understand the meanings of the options that are passed to the mysqld
          servers and why you would want to have separate mysqld processes.
          Beware of the dangers of using multiple mysqld servers with the same
          data directory. Use separate data directories, unless you know what
          you are doing. Starting multiple servers with the same data
          directory does not give you extra performance in a threaded system.
          See Section 11, "Running Multiple MySQL Servers on the Same

       o  Important: Make sure that the data directory for each server is
          fully accessible to the Unix account that the specific mysqld
          process is started as.  Do not use the Unix root account for this,
          unless you know what you are doing. See Section 5.5, "How to Run
          MySQL as a Normal User".

       o  Make sure that the MySQL account used for stopping the mysqld
          servers (with the mysqladmin program) has the same username and
          password for each server. Also, make sure that the account has the
          SHUTDOWN privilege. If the servers that you want to manage have
          different usernames or passwords for the administrative accounts,
          you might want to create an account on each server that has the same
          username and password. For example, you might set up a common
          multi_admin account by executing the following commands for each

          shell> mysql -u root -S /tmp/mysql.sock -p
          Enter password:
          mysql> GRANT SHUTDOWN ON *.*
              -> TO 'multi_admin'@'localhost' IDENTIFIED BY 'multipass';
       See Section 6.2, "How the Privilege System Works". You have to do this
       for each mysqld server. Change the connection parameters appropriately
       when connecting to each one. Note that the hostname part of the account
       name must allow you to connect as multi_admin from the host where you
       want to run mysqld_multi.

       o  The Unix socket file and the TCP/IP port number must be different
          for every mysqld.

       o  The --pid-file option is very important if you are using mysqld_safe
          to start mysqld (for example, --mysqld=mysqld_safe) Every mysqld
          should have its own process ID file. The advantage of using
          mysqld_safe instead of mysqld is that mysqld_safe monitors its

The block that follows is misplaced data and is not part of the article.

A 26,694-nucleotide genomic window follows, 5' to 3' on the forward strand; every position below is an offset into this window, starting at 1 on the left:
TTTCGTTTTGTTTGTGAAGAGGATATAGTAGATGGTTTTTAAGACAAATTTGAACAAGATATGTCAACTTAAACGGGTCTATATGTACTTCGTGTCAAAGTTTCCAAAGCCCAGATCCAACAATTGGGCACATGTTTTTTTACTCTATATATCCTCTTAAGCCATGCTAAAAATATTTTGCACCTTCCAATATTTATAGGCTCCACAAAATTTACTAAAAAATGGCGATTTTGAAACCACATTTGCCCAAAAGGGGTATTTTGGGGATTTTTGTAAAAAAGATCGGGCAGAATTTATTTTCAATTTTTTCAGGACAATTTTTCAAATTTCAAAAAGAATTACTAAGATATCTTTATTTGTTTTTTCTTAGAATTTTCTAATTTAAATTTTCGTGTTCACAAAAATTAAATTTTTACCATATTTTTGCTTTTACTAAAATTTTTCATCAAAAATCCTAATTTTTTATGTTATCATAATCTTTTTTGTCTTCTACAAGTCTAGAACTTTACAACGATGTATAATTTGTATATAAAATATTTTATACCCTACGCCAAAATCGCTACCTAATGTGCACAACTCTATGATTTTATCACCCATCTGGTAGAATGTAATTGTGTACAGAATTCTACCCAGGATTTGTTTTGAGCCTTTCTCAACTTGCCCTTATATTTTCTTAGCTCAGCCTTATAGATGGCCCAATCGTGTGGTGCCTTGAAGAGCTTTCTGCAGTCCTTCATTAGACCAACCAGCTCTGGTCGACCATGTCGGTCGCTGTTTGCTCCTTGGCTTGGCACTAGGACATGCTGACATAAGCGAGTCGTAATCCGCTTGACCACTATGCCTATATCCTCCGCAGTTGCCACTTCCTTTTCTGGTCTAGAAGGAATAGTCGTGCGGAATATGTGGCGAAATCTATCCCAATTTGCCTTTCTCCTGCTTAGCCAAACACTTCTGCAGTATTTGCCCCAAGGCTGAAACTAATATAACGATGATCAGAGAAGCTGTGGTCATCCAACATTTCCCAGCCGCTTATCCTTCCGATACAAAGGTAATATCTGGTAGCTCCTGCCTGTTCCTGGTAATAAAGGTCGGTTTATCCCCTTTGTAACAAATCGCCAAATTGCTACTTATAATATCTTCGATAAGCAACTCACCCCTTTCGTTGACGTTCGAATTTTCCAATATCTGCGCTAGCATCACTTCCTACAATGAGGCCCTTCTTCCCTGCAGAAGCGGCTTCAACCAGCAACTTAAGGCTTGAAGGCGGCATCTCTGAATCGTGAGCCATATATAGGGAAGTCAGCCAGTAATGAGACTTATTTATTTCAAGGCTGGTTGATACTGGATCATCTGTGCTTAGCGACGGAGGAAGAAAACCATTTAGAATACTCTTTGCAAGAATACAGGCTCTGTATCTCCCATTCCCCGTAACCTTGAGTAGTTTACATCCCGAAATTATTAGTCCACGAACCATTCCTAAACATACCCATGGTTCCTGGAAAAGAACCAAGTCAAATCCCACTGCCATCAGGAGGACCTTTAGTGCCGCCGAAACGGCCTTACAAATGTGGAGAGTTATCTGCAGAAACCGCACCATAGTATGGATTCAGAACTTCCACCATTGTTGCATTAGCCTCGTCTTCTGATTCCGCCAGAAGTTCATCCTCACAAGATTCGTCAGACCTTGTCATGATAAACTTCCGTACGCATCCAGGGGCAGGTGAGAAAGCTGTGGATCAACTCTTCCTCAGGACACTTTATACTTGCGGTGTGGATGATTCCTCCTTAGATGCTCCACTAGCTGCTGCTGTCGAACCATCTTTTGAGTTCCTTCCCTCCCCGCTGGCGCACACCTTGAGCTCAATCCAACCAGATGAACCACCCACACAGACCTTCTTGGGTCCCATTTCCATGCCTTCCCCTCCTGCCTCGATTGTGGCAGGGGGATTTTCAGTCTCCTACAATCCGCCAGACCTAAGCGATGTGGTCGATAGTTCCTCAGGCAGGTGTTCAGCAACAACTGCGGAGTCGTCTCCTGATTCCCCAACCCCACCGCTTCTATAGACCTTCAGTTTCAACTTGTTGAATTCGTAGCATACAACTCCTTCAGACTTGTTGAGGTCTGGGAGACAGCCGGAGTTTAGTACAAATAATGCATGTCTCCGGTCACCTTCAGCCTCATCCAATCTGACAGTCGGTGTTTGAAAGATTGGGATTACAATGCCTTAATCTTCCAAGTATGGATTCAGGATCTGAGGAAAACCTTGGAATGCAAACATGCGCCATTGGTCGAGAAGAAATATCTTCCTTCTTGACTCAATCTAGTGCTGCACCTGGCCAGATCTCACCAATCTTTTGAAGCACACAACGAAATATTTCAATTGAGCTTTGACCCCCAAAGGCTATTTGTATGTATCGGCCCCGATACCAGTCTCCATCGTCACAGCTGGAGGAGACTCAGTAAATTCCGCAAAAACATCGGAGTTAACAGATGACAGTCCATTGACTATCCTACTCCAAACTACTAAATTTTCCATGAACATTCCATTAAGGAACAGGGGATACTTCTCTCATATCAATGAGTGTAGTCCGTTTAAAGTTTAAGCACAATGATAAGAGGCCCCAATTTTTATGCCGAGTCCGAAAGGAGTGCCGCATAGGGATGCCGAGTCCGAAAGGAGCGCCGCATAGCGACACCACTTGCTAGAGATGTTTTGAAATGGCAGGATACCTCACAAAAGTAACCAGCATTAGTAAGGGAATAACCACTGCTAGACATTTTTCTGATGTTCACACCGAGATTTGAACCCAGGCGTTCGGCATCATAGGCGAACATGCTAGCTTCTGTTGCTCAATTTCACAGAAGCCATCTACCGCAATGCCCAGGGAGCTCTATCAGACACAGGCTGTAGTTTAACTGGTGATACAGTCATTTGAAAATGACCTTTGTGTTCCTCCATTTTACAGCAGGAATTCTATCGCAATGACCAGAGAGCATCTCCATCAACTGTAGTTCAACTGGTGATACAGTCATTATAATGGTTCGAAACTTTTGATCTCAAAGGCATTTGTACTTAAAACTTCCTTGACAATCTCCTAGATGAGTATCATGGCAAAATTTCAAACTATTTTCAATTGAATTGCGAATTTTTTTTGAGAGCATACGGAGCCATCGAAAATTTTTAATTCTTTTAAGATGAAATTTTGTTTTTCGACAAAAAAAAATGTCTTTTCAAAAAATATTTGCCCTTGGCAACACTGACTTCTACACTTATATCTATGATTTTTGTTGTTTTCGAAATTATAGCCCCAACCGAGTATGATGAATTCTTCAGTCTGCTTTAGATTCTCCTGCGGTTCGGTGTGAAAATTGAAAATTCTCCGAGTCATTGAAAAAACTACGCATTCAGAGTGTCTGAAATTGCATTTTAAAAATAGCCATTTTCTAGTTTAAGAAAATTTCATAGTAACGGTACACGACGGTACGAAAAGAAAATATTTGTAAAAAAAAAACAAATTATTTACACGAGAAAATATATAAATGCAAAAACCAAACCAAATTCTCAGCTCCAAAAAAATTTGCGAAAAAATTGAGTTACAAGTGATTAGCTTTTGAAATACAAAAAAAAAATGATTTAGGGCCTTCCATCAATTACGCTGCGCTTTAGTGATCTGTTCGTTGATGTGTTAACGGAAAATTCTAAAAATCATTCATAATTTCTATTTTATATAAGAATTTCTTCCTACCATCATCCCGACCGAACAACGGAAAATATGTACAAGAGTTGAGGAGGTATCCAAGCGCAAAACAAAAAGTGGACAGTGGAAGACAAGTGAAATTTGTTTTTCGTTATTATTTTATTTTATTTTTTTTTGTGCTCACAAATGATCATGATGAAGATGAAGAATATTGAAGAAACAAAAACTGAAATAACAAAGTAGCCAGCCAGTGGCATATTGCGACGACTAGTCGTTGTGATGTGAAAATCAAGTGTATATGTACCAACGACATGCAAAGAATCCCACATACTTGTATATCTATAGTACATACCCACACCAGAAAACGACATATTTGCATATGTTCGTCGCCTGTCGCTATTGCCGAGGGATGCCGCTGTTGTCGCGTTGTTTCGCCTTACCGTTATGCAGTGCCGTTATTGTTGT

mysqld process and restarts it if the process terminates due to a
          signal sent using kill -9 or for other reasons, such as a
          segmentation fault. Please note that the mysqld_safe script might
          require that you start it from a certain place. This means that you
          might have to change location to a certain directory before running
          mysqld_multi. If you have problems starting, please see the
          mysqld_safe script. Check especially the lines:

          # Check if we are starting this relative (for the binary release)
          if test -d $MY_PWD/data/mysql -a -f ./share/mysql/english/errmsg.sys -a \
           -x ./bin/mysqld
       The test performed by these lines should be successful, or you might
       encounter problems. See mysqld_safe(1).

       o  You might want to use the --user option for mysqld, but to do this
          you need to run the mysqld_multi script as the Unix root user.
          Having the option in the option file does not matter; you merely get
          a warning if you are not the superuser and the mysqld processes are
          started under your own Unix account.

       The following example shows how you might set up an option file for use
       with mysqld_multi. The order in which the mysqld programs are started
       or stopped depends on the order in which they appear in the option
       file. Group numbers need not form an unbroken sequence. The first and
       fifth [mysqldN] groups were intentionally omitted from the example to
       illustrate that you can have "gaps" in the option file. This gives you
       more flexibility.

          # This file should probably be in your home dir (~/.my.cnf)
          # or /etc/my.cnf
          # Version 2.1 by Jani Tolonen
          mysqld     = /usr/local/bin/mysqld_safe
          mysqladmin = /usr/local/bin/mysqladmin
          user       = multi_admin
          password   = multipass
          socket     = /tmp/mysql.sock2
          port       = 3307
          pid-file   = /usr/local/mysql/var2/hostname.pid2
          datadir    = /usr/local/mysql/var2
          language   = /usr/local/share/mysql/english
          user       = john
          socket     = /tmp/mysql.sock3
          port       = 3308
          pid-file   = /usr/local/mysql/var3/hostname.pid3
          datadir    = /usr/local/mysql/var3
          language   = /usr/local/share/mysql/swedish
          user       = monty
          socket     = /tmp/mysql.sock4
          port       = 3309
          pid-file   = /usr/local/mysql/var4/hostname.pid4
          datadir    = /usr/local/mysql/var4
          language   = /usr/local/share/mysql/estonia
          user       = tonu
          socket     = /tmp/mysql.sock6
          port       = 3311
          pid-file   = /usr/local/mysql/var6/hostname.pid6
          datadir    = /usr/local/mysql/var6
          language   = /usr/local/share/mysql/japanese
          user       = jani

       See Section 3.2, "Using Option Files".

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MySQL 4.1                         11/02/2006                   MYSQLD_MULTI(1)